How sustainable is e-mobility?

Climate change is forcing us to rethink how we will travel in the future. As a consequence, the end of the combustion engine is looming large. In the long term, the CO2 emissions of gasoline and diesel engines cannot be reconciled with efforts to create an emissions-neutral lifestyle; a fact that is gaining increasing acceptance and which is now leading to action and societal responses. Although there is still a long way to go before the internal combustion engine is completely replaced, we have already begun to make progress. 

The direction has already been set: by no means should the car be abandoned and a replacement has already been found, that is, the electric motor.

Some companies, such as Tesla, anticipated the development of the automotive market and created a niche for the time being, which will accommodate the entire industry in the future. The transition to the electric car currently seems to be not a question of “if” but, at best, of “when” – a question that has already been answered politically, forcing the industry to change.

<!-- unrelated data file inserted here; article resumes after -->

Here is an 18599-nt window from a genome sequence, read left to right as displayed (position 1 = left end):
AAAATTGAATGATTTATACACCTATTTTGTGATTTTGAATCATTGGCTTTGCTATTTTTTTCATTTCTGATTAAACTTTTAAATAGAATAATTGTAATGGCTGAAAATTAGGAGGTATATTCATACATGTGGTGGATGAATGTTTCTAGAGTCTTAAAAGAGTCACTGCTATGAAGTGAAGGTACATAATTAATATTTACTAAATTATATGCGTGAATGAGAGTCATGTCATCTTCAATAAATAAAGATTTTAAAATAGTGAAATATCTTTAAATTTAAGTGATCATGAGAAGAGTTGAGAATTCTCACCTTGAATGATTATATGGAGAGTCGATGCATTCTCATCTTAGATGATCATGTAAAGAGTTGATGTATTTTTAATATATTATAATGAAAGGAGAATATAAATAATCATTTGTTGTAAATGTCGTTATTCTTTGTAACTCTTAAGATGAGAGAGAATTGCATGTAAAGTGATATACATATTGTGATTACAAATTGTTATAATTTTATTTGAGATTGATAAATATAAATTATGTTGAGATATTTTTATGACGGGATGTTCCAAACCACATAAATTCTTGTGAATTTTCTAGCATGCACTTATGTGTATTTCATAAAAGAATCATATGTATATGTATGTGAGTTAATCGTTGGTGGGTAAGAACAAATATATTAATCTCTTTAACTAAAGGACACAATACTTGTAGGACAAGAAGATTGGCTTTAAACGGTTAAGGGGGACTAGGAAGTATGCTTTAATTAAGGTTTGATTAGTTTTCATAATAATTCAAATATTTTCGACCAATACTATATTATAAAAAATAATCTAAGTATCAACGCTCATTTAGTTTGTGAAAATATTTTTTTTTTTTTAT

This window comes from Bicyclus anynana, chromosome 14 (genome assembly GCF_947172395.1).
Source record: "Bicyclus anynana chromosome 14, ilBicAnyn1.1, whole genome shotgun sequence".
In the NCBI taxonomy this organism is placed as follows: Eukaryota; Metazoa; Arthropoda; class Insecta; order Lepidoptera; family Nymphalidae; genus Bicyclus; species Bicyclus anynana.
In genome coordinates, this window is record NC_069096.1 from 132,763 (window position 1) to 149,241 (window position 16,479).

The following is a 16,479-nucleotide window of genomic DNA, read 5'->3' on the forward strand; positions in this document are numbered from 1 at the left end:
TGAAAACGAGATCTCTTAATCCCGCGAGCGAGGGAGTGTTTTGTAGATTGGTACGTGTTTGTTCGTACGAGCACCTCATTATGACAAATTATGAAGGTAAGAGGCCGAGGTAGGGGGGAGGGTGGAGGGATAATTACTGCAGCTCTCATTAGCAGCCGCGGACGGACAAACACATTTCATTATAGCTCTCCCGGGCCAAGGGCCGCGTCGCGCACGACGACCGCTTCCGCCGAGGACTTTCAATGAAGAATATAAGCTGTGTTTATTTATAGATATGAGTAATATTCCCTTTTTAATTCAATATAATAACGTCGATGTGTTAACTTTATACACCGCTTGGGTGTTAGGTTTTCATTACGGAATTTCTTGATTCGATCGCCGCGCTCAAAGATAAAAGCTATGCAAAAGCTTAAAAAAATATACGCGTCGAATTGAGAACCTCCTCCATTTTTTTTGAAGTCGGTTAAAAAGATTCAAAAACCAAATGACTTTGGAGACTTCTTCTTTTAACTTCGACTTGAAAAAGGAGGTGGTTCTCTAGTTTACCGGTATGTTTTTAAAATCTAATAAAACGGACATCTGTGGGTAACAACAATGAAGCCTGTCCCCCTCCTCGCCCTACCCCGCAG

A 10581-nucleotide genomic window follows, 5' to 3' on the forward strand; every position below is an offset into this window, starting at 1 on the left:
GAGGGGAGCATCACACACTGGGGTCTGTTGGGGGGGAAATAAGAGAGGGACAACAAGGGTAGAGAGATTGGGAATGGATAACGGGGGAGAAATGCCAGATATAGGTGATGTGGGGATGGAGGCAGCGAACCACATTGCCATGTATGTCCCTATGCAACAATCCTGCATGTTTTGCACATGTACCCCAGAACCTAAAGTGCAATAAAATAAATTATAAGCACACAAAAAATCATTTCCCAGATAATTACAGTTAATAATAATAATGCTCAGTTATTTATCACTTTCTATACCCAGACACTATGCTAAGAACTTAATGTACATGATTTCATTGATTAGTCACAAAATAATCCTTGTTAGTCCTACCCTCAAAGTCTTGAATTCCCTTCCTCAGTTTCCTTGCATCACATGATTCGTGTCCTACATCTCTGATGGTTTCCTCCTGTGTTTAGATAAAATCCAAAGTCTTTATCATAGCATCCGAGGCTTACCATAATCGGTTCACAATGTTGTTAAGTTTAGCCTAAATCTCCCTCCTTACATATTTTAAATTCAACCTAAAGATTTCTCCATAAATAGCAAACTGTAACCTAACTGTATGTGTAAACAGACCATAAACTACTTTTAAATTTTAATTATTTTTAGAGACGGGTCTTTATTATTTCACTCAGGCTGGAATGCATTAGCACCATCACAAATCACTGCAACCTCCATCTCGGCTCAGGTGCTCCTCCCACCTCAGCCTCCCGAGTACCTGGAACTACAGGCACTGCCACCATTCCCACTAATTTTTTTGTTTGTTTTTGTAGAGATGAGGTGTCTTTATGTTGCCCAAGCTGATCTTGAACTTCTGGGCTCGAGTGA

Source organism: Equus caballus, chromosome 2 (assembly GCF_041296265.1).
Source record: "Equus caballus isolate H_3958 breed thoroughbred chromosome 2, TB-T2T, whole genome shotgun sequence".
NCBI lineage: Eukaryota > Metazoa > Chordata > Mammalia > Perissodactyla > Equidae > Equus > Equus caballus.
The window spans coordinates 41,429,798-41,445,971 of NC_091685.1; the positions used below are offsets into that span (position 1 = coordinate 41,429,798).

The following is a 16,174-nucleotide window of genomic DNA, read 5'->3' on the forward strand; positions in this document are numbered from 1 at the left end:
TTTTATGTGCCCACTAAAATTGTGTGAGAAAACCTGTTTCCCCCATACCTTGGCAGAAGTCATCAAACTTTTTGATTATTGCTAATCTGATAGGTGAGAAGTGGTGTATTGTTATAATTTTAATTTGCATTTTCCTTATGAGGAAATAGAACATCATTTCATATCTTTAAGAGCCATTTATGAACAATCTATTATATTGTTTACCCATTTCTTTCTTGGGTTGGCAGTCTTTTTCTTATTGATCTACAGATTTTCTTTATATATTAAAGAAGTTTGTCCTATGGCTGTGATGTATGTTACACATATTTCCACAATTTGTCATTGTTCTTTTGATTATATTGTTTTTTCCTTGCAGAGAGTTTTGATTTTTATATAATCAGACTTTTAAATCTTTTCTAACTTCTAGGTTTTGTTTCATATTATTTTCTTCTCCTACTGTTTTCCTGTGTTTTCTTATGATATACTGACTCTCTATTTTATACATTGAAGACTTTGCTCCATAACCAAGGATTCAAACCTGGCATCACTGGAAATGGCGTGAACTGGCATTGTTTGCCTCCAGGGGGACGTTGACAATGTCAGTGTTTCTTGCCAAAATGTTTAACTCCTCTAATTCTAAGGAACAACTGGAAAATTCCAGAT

For the time being, however, the electric motor is not yet part of the solution, but (like the combustion engine) part of the problem: What is initially more decisive for combating climate change than the replacement of combustion engines is the question of where we draw our energy from – energy we use to charge the batteries of our cars. Because if primary energy production produces high emissions, electric cars are not powered by “green energy” and instead become environmental sinners themselves. 

Unfortunately, the transition from conventional energy production to “green” energy production has not happed yet – we would be charging our car’s batteries with energy obtained from fossil energy sources and nuclear energy. 

Moreover, the ecological impact of battery production and exchange must not be disregarded, as batteries have a relatively short life span. It should also be noted that the production of batteries causes considerable CO2 emissions too.

That being said, we want to raise attention to the fact that focusing on lopsided, linear and non-systemic solutions can protract problems rather than solving them. The electric car is not the solution. It is, at best, part of the solution and it should be viewed as such in order not to exacerbate our response and to climate change. 

Image: Vlad Tchompalov at Unsplash

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